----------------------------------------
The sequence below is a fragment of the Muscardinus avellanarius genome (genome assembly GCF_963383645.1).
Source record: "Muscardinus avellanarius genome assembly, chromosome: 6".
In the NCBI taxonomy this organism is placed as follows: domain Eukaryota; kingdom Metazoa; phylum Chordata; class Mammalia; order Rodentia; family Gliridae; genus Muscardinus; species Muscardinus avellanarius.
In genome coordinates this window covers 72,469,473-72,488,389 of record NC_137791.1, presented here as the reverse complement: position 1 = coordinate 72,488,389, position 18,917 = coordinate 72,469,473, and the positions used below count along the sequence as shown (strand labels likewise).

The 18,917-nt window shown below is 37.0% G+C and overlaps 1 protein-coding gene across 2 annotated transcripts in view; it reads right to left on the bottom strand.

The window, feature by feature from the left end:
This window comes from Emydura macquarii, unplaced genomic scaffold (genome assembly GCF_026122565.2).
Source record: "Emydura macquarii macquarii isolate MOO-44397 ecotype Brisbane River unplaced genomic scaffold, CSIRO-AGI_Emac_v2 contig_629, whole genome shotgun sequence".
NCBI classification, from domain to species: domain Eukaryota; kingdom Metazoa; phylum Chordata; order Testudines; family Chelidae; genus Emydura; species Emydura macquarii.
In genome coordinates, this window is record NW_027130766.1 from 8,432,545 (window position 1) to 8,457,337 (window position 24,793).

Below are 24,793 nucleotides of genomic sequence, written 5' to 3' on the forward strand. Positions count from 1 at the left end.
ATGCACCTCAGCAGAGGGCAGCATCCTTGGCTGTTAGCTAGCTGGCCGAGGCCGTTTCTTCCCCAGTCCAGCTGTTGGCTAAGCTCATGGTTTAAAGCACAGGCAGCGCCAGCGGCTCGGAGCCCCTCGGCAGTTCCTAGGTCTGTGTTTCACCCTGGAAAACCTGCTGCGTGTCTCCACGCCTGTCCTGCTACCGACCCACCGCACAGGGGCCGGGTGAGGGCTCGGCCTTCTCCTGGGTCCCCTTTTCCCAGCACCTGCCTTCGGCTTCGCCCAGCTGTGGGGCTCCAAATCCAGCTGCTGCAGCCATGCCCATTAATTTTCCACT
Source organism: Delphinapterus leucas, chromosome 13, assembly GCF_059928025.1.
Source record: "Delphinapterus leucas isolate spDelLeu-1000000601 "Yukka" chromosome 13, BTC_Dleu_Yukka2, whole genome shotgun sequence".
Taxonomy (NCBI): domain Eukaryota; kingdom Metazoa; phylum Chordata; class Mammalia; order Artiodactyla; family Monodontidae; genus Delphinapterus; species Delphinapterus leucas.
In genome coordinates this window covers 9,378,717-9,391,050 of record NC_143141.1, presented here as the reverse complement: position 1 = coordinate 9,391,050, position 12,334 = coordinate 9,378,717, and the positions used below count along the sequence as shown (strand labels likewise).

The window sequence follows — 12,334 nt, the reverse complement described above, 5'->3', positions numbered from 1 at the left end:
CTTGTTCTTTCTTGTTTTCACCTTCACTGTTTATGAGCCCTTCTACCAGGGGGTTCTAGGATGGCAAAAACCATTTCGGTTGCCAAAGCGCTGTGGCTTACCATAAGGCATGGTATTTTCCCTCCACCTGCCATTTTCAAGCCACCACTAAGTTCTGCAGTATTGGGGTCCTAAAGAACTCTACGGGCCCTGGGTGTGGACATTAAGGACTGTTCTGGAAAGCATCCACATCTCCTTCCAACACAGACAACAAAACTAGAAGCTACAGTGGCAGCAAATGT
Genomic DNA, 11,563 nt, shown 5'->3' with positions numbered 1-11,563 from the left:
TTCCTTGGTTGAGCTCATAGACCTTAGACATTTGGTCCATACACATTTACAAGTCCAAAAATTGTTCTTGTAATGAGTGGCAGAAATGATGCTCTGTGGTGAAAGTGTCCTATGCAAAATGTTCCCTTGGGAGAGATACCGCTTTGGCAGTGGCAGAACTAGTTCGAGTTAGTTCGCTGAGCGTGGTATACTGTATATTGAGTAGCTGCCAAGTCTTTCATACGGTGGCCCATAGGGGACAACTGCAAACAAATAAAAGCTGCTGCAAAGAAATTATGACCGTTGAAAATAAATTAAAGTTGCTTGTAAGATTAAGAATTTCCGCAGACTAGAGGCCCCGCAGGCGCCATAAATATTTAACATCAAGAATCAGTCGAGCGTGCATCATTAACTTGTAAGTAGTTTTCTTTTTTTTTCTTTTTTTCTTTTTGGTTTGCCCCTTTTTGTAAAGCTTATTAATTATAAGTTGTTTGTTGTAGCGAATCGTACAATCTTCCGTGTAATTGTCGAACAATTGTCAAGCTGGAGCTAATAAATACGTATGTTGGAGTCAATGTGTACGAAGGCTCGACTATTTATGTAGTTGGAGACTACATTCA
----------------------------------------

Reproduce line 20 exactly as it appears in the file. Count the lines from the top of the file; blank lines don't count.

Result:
TTCCTTGGTTGAGCTCATAGACCTTAGACATTTGGTCCATACACATTTACAAGTCCAAAAATTGTTCTTGTAATGAGTGGCAGAAATGATGCTCTGTGGTGAAAGTGTCCTATGCAAAATGTTCCCTTGGGAGAGATACCGCTTTGGCAGTGGCAGAACTAGTTCGAGTTAGTTCGCTGAGCGTGGTATACTGTATATTGAGTAGCTGCCAAGTCTTTCATACGGTGGCCCATAGGGGACAACTGCAAACAAATAAAAGCTGCTGCAAAGAAATTATGACCGTTGAAAATAAATTAAAGTTGCTTGTAAGATTAAGAATTTCCGCAGACTAGAGGCCCCGCAGGCGCCATAAATATTTAACATCAAGAATCAGTCGAGCGTGCATCATTAACTTGTAAGTAGTTTTCTTTTTTTTTCTTTTTTTCTTTTTGGTTTGCCCCTTTTTGTAAAGCTTATTAATTATAAGTTGTTTGTTGTAGCGAATCGTACAATCTTCCGTGTAATTGTCGAACAATTGTCAAGCTGGAGCTAATAAATACGTATGTTGGAGTCAATGTGTACGAAGGCTCGACTATTTATGTAGTTGGAGACTACATTCA